Parents, take note. If your child is exposed to air pollution, they may have a decline in thinking skills in later life, a study suggests. The study indicates that greater exposure to air pollution at the very start of life was associated with a detrimental effect on people’s cognitive skills up to 60 years later.
“For the first time we have shown the effect that exposure to air pollution very early in life could have on the brain many decades later,” said co-author Tom Russ from the University of Edinburgh.
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“This is the first step towards understanding the harmful effects of air pollution on the brain and could help reduce the risk of dementia for future generations,” Russ added.
For the study, published in the Journal of Alzheimer’s Disease, the researchers tested the general intelligence of more than 500 people, who were a part of the Lothian Birth Cohort 1936 study, aged approximately 70 years using a test they had all completed at the age of 11 years. The test was repeated at the ages of 76 and 79 years.
And, a record of where each person had lived throughout their life was used to estimate the level of air pollution they had experienced in their early years. The findings showed exposure to air pollution in childhood had a small but detectable association with the worse cognitive change between the ages of 11 and 70 years. This study shows it is possible to estimate historical air pollution and explore how this relates to cognitive ability throughout life, the researchers said.
Researchers say until now it has not been possible to explore the impact of early exposure to air pollution on thinking skills in later life because of a lack of data on air pollution levels before the 1990s when routine monitoring began. For this study, the team used a model called the EMEP4UK atmospheric chemistry transport model to determine pollution levels — known as historical fine particulate matter (PM2.5) concentrations — for the years 1935, 1950, 1970, 1980, and 1990. They combined these historical findings with contemporary modeled data from 2001 to estimate life course exposure. (IANS)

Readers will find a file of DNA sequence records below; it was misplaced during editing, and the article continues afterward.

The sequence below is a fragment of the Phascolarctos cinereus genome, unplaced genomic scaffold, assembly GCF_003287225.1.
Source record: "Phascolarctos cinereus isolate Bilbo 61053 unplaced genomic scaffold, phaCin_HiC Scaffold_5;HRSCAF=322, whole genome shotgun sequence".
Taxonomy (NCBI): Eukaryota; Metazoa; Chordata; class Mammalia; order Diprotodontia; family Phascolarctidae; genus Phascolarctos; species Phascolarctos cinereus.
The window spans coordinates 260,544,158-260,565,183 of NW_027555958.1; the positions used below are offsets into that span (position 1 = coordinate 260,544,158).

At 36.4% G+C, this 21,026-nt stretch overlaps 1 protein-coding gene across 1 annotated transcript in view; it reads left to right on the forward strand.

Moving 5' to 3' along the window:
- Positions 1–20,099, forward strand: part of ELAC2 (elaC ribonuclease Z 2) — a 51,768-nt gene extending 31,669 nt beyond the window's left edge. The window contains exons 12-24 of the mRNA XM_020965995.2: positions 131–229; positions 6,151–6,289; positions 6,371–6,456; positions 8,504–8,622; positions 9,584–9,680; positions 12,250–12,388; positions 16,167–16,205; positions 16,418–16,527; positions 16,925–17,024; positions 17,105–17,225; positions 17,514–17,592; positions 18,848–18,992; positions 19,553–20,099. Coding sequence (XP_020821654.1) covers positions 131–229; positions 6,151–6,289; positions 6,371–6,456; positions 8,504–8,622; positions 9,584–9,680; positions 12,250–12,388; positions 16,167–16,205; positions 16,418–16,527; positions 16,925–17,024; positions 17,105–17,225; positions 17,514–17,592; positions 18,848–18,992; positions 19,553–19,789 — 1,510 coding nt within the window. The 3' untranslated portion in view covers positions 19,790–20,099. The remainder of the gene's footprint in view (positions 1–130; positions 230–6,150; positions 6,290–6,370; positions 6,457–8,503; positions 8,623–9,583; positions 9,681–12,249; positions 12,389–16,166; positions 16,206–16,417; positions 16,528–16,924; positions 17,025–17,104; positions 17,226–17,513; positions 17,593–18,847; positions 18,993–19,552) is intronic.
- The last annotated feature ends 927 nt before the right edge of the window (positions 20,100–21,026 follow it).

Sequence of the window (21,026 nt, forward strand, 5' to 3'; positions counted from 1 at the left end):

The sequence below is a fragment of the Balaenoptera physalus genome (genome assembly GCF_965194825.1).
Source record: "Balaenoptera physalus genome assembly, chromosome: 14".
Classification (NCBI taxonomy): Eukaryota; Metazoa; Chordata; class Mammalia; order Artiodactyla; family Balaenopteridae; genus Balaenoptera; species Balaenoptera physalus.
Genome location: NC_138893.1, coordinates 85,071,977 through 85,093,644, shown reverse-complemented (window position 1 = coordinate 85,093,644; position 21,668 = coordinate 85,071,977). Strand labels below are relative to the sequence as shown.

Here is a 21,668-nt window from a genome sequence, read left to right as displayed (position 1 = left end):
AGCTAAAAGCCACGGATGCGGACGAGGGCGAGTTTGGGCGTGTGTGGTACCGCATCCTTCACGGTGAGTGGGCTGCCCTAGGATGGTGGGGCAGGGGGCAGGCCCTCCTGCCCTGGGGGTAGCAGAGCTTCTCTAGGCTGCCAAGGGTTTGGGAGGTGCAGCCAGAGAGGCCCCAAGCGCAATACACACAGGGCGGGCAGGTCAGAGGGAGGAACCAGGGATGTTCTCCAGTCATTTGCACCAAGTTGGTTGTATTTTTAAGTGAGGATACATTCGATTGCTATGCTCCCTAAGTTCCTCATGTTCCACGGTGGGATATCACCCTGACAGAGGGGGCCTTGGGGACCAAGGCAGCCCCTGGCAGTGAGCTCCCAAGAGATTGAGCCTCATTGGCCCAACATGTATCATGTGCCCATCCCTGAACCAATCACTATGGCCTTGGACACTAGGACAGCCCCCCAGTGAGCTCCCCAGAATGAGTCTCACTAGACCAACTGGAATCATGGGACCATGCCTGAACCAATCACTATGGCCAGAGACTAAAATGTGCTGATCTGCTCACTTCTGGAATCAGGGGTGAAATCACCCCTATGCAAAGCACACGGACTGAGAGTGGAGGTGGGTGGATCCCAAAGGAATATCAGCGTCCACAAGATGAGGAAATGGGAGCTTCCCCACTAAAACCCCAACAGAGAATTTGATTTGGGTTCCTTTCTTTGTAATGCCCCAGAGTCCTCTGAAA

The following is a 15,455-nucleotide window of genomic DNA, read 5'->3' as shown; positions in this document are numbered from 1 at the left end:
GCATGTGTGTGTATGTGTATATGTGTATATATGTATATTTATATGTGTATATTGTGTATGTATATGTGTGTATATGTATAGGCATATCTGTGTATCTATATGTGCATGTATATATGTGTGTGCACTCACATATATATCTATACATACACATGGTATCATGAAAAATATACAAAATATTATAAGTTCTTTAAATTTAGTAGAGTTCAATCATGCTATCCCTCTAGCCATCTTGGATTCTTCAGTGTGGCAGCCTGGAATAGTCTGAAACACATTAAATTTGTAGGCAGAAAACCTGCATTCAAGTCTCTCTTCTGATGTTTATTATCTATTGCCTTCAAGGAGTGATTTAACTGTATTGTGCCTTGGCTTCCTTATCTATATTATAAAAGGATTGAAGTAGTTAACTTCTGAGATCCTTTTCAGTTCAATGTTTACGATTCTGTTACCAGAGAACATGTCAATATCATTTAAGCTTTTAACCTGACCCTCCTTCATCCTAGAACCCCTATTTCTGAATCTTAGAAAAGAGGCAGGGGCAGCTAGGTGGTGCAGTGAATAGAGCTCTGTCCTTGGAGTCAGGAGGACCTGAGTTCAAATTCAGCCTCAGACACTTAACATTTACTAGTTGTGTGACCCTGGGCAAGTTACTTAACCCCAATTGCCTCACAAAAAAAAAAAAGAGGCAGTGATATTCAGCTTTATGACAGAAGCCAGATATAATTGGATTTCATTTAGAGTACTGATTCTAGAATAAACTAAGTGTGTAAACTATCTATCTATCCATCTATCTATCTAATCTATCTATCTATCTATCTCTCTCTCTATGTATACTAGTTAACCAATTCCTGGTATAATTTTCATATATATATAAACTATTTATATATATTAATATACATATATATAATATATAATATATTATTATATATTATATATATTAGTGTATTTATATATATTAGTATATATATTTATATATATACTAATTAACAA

Childhood trauma could affect the trajectory of multiple sclerosis development and response to treatment in adulthood, a new study suggests. Multiple sclerosis is a progressive autoimmune disease in which the body attacks and strips away the protective coating around neurons, resulting in a wide range of neurological symptoms.
In a mice-based study, researchers found that mice that had experienced stress when young were more likely to develop the autoimmune disorder and less likely to respond to a common treatment.
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“Mice that had early-life trauma were more susceptible to experimental autoimmune encephalomyelitis (EAE) disease development and suffered prolonged motor paralysis with severe neuronal damage in the central nervous system, which we found was caused by a heightened immune response,” said researcher Yee Ming Khaw from the University of Illinois at Urbana-Champaign in the US.
In the study, published in the journal Nature Communications, the team studied a mouse model of multiple sclerosis. The mice were genetically susceptible to experimental autoimmune encephalomyelitis, the model most widely used for studying MS.
The researchers watched the development and progression of EAE in mice that had been briefly separated from their mother and given a saline injection while young and compared it with mice that had not experienced the same stress.
The researchers traced the EAE triggers to the immune system — in particular, a receptor on immune cells that binds to the stress hormone norepinephrine. The researchers found that childhood stress in the mice triggered a prolonged release of norepinephrine. The receptor was activated for long periods of time, which led the cells to decrease their expression – leaving the immune system less equipped to respond to the stress and inflammation of EAE.
Importantly, mice that developed EAE after stress in their childhood trauma did not respond to treatment with interferon beta, one of the initial therapies most widely prescribed to individuals with multiple sclerosis. (IANS)